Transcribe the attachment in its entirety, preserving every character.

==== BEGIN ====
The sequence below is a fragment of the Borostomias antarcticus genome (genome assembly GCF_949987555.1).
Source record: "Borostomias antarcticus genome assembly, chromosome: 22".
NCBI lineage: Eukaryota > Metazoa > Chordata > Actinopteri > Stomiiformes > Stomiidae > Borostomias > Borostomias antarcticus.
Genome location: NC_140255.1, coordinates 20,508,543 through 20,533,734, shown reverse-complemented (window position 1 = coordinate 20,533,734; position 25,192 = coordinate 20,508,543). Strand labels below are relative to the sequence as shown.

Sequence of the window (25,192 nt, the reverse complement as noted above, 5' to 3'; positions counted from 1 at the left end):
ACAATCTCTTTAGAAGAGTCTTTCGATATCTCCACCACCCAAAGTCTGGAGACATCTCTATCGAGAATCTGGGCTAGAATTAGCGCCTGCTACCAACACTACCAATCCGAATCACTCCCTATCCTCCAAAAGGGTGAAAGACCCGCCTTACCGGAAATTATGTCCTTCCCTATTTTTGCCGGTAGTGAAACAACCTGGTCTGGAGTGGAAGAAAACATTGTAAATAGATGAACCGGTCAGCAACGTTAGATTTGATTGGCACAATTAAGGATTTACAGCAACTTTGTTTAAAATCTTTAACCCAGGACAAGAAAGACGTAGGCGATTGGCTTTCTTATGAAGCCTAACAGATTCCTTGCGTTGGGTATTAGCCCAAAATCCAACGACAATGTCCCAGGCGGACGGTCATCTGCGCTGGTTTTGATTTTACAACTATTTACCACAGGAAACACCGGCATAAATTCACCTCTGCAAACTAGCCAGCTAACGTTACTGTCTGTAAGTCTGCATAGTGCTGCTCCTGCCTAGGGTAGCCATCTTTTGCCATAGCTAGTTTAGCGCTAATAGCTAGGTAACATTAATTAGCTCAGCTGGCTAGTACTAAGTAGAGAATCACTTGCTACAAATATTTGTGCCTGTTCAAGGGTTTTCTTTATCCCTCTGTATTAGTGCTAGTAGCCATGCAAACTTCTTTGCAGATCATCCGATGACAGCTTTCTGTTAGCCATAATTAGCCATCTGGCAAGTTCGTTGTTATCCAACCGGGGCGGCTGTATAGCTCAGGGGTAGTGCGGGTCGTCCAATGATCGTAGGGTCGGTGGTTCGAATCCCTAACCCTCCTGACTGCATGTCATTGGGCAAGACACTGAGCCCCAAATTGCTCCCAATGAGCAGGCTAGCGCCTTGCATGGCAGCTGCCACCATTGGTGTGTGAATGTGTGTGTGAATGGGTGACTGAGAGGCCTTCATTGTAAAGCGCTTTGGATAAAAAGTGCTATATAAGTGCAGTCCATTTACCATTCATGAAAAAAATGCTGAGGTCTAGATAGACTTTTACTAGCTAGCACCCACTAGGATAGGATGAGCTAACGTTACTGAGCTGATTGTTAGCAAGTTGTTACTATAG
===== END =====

The sequence below is a fragment of the Borostomias antarcticus genome (genome assembly GCF_949987555.1).
Source record: "Borostomias antarcticus genome assembly, chromosome: 22".
NCBI lineage: Eukaryota > Metazoa > Chordata > Actinopteri > Stomiiformes > Stomiidae > Borostomias > Borostomias antarcticus.
Genome location: NC_140255.1, coordinates 20,508,543 through 20,533,734, shown reverse-complemented (window position 1 = coordinate 20,533,734; position 25,192 = coordinate 20,508,543). Strand labels below are relative to the sequence as shown.

Sequence of the window (25,192 nt, the reverse complement as noted above, 5' to 3'; positions counted from 1 at the left end):
ACAATCTCTTTAGAAGAGTCTTTCGATATCTCCACCACCCAAAGTCTGGAGACATCTCTATCGAGAATCTGGGCTAGAATTAGCGCCTGCTACCAACACTACCAATCCGAATCACTCCCTATCCTCCAAAAGGGTGAAAGACCCGCCTTACCGGAAATTATGTCCTTCCCTATTTTTGCCGGTAGTGAAACAACCTGGTCTGGAGTGGAAGAAAACATTGTAAATAGATGAACCGGTCAGCAACGTTAGATTTGATTGGCACAATTAAGGATTTACAGCAACTTTGTTTAAAATCTTTAACCCAGGACAAGAAAGACGTAGGCGATTGGCTTTCTTATGAAGCCTAACAGATTCCTTGCGTTGGGTATTAGCCCAAAATCCAACGACAATGTCCCAGGCGGACGGTCATCTGCGCTGGTTTTGATTTTACAACTATTTACCACAGGAAACACCGGCATAAATTCACCTCTGCAAACTAGCCAGCTAACGTTACTGTCTGTAAGTCTGCATAGTGCTGCTCCTGCCTAGGGTAGCCATCTTTTGCCATAGCTAGTTTAGCGCTAATAGCTAGGTAACATTAATTAGCTCAGCTGGCTAGTACTAAGTAGAGAATCACTTGCTACAAATATTTGTGCCTGTTCAAGGGTTTTCTTTATCCCTCTGTATTAGTGCTAGTAGCCATGCAAACTTCTTTGCAGATCATCCGATGACAGCTTTCTGTTAGCCATAATTAGCCATCTGGCAAGTTCGTTGTTATCCAACCGGGGCGGCTGTATAGCTCAGGGGTAGTGCGGGTCGTCCAATGATCGTAGGGTCGGTGGTTCGAATCCCTAACCCTCCTGACTGCATGTCATTGGGCAAGACACTGAGCCCCAAATTGCTCCCAATGAGCAGGCTAGCGCCTTGCATGGCAGCTGCCACCATTGGTGTGTGAATGTGTGTGTGAATGGGTGACTGAGAGGCCTTCATTGTAAAGCGCTTTGGATAAAAAGTGCTATATAAGTGCAGTCCATTTACCATTCATGAAAAAAATGCTGAGGTCTAGATAGACTTTTACTAGCTAGCACCCACTAGGATAGGATGAGCTAACGTTACTGAGCTGATTGTTAGCAAGTTGTTACTATAG